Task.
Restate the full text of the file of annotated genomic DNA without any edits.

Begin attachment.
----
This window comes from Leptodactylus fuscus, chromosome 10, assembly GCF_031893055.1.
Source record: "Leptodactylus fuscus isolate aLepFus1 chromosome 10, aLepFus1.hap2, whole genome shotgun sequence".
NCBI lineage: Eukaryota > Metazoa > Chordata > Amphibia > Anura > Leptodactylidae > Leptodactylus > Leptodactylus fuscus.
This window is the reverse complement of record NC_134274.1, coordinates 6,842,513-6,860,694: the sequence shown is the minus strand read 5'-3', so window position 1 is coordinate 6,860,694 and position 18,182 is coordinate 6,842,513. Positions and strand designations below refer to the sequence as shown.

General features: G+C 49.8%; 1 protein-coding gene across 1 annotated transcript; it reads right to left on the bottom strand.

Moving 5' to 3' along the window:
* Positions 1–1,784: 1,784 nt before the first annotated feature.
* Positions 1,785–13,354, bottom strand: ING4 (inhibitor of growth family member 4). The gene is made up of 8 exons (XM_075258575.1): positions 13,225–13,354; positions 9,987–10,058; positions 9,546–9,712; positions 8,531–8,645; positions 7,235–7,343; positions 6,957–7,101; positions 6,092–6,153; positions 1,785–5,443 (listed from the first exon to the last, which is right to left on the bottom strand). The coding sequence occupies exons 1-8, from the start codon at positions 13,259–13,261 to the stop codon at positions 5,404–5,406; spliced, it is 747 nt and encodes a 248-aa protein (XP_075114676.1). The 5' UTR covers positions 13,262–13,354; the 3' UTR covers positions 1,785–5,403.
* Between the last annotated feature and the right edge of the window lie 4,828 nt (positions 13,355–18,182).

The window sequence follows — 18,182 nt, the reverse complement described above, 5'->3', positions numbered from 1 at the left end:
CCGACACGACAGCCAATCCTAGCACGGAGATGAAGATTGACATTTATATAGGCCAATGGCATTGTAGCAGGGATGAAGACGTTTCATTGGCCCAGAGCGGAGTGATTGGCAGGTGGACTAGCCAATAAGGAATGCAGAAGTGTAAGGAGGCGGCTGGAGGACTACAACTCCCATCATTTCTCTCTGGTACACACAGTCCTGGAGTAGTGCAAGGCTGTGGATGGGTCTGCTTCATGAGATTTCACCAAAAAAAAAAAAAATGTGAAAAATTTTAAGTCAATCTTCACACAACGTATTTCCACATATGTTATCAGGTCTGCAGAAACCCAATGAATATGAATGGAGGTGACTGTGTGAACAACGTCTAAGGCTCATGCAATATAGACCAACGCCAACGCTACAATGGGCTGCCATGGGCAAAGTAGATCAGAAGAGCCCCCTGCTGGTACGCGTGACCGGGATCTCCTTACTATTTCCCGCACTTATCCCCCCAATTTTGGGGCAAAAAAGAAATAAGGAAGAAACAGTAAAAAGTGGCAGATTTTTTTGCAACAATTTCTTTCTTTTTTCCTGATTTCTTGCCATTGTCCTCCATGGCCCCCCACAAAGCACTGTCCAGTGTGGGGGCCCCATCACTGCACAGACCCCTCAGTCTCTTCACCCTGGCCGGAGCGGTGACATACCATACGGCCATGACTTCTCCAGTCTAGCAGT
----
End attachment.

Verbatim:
This window comes from Leptodactylus fuscus, chromosome 10, assembly GCF_031893055.1.
Source record: "Leptodactylus fuscus isolate aLepFus1 chromosome 10, aLepFus1.hap2, whole genome shotgun sequence".
NCBI lineage: Eukaryota > Metazoa > Chordata > Amphibia > Anura > Leptodactylidae > Leptodactylus > Leptodactylus fuscus.
This window is the reverse complement of record NC_134274.1, coordinates 6,842,513-6,860,694: the sequence shown is the minus strand read 5'-3', so window position 1 is coordinate 6,860,694 and position 18,182 is coordinate 6,842,513. Positions and strand designations below refer to the sequence as shown.

General features: G+C 49.8%; 1 protein-coding gene across 1 annotated transcript; it reads right to left on the bottom strand.

Moving 5' to 3' along the window:
* Positions 1–1,784: 1,784 nt before the first annotated feature.
* Positions 1,785–13,354, bottom strand: ING4 (inhibitor of growth family member 4). The gene is made up of 8 exons (XM_075258575.1): positions 13,225–13,354; positions 9,987–10,058; positions 9,546–9,712; positions 8,531–8,645; positions 7,235–7,343; positions 6,957–7,101; positions 6,092–6,153; positions 1,785–5,443 (listed from the first exon to the last, which is right to left on the bottom strand). The coding sequence occupies exons 1-8, from the start codon at positions 13,259–13,261 to the stop codon at positions 5,404–5,406; spliced, it is 747 nt and encodes a 248-aa protein (XP_075114676.1). The 5' UTR covers positions 13,262–13,354; the 3' UTR covers positions 1,785–5,403.
* Between the last annotated feature and the right edge of the window lie 4,828 nt (positions 13,355–18,182).

The window sequence follows — 18,182 nt, the reverse complement described above, 5'->3', positions numbered from 1 at the left end:
CCGACACGACAGCCAATCCTAGCACGGAGATGAAGATTGACATTTATATAGGCCAATGGCATTGTAGCAGGGATGAAGACGTTTCATTGGCCCAGAGCGGAGTGATTGGCAGGTGGACTAGCCAATAAGGAATGCAGAAGTGTAAGGAGGCGGCTGGAGGACTACAACTCCCATCATTTCTCTCTGGTACACACAGTCCTGGAGTAGTGCAAGGCTGTGGATGGGTCTGCTTCATGAGATTTCACCAAAAAAAAAAAAAATGTGAAAAATTTTAAGTCAATCTTCACACAACGTATTTCCACATATGTTATCAGGTCTGCAGAAACCCAATGAATATGAATGGAGGTGACTGTGTGAACAACGTCTAAGGCTCATGCAATATAGACCAACGCCAACGCTACAATGGGCTGCCATGGGCAAAGTAGATCAGAAGAGCCCCCTGCTGGTACGCGTGACCGGGATCTCCTTACTATTTCCCGCACTTATCCCCCCAATTTTGGGGCAAAAAAGAAATAAGGAAGAAACAGTAAAAAGTGGCAGATTTTTTTGCAACAATTTCTTTCTTTTTTCCTGATTTCTTGCCATTGTCCTCCATGGCCCCCCACAAAGCACTGTCCAGTGTGGGGGCCCCATCACTGCACAGACCCCTCAGTCTCTTCACCCTGGCCGGAGCGGTGACATACCATACGGCCATGACTTCTCCAGTCTAGCAGT